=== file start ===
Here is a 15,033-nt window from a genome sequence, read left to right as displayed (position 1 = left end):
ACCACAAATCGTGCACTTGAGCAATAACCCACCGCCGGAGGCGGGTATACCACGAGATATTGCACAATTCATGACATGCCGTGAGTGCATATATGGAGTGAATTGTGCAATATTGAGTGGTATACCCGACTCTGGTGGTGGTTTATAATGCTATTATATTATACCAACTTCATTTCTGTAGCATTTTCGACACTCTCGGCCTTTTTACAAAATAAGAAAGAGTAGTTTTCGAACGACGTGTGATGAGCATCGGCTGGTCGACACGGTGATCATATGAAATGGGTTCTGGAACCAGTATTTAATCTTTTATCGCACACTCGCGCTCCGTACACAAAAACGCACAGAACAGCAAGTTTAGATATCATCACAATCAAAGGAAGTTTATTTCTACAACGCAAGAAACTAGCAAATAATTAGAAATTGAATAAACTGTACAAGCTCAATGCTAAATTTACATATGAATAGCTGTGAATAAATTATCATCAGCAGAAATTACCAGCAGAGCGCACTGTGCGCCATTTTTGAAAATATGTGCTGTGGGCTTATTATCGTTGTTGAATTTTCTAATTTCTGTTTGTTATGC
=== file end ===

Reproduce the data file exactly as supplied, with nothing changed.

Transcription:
Here is a 15,033-nt window from a genome sequence, read left to right as displayed (position 1 = left end):
ACCACAAATCGTGCACTTGAGCAATAACCCACCGCCGGAGGCGGGTATACCACGAGATATTGCACAATTCATGACATGCCGTGAGTGCATATATGGAGTGAATTGTGCAATATTGAGTGGTATACCCGACTCTGGTGGTGGTTTATAATGCTATTATATTATACCAACTTCATTTCTGTAGCATTTTCGACACTCTCGGCCTTTTTACAAAATAAGAAAGAGTAGTTTTCGAACGACGTGTGATGAGCATCGGCTGGTCGACACGGTGATCATATGAAATGGGTTCTGGAACCAGTATTTAATCTTTTATCGCACACTCGCGCTCCGTACACAAAAACGCACAGAACAGCAAGTTTAGATATCATCACAATCAAAGGAAGTTTATTTCTACAACGCAAGAAACTAGCAAATAATTAGAAATTGAATAAACTGTACAAGCTCAATGCTAAATTTACATATGAATAGCTGTGAATAAATTATCATCAGCAGAAATTACCAGCAGAGCGCACTGTGCGCCATTTTTGAAAATATGTGCTGTGGGCTTATTATCGTTGTTGAATTTTCTAATTTCTGTTTGTTATGC